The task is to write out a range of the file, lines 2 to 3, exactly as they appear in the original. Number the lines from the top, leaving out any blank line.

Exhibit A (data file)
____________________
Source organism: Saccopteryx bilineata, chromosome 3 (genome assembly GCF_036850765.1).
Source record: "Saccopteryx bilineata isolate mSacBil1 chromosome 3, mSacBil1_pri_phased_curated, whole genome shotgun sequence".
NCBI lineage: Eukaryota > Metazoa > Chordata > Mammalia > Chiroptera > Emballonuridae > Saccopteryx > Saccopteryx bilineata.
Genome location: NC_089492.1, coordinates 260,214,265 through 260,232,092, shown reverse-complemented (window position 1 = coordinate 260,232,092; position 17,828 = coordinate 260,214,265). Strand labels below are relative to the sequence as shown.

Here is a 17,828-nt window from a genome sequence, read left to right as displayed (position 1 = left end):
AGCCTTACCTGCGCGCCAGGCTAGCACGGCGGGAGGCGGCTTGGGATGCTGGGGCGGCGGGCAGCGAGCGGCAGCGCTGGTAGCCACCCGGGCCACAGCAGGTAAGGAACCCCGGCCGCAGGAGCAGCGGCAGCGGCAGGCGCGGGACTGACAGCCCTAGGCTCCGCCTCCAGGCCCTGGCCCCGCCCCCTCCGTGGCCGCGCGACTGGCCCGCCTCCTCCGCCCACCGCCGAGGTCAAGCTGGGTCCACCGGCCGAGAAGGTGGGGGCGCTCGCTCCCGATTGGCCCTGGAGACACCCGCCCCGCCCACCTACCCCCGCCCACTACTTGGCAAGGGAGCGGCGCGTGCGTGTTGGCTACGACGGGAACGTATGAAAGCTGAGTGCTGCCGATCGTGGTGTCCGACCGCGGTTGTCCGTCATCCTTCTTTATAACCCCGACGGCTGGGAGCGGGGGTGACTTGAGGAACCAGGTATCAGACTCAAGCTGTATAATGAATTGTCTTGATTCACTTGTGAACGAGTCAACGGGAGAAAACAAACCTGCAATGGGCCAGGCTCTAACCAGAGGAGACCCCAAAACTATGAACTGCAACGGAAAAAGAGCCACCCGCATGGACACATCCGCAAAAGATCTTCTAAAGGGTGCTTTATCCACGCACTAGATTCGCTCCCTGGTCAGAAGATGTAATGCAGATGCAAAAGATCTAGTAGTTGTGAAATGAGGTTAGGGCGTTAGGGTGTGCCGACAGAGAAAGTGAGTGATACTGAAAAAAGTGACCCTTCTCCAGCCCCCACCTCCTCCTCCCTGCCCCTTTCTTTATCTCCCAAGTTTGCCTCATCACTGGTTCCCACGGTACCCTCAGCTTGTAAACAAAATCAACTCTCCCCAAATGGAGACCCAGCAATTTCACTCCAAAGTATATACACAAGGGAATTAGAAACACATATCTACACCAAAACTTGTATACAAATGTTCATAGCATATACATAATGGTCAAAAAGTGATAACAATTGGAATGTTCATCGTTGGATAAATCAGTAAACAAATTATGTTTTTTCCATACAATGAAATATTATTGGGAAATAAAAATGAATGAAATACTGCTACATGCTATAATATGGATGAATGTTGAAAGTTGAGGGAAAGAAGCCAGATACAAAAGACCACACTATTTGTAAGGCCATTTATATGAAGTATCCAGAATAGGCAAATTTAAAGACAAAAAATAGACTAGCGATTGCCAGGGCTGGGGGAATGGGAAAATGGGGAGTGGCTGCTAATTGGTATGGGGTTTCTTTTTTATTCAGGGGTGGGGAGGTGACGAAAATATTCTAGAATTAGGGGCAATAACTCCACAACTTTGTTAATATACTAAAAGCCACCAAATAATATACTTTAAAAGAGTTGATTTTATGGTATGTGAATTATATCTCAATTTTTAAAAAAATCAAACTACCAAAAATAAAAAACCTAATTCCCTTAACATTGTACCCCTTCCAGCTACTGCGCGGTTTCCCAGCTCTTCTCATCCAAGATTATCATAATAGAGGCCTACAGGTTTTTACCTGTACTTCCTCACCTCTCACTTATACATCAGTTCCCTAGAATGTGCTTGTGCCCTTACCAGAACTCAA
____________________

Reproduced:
Source record: "Saccopteryx bilineata isolate mSacBil1 chromosome 3, mSacBil1_pri_phased_curated, whole genome shotgun sequence".
NCBI lineage: Eukaryota > Metazoa > Chordata > Mammalia > Chiroptera > Emballonuridae > Saccopteryx > Saccopteryx bilineata.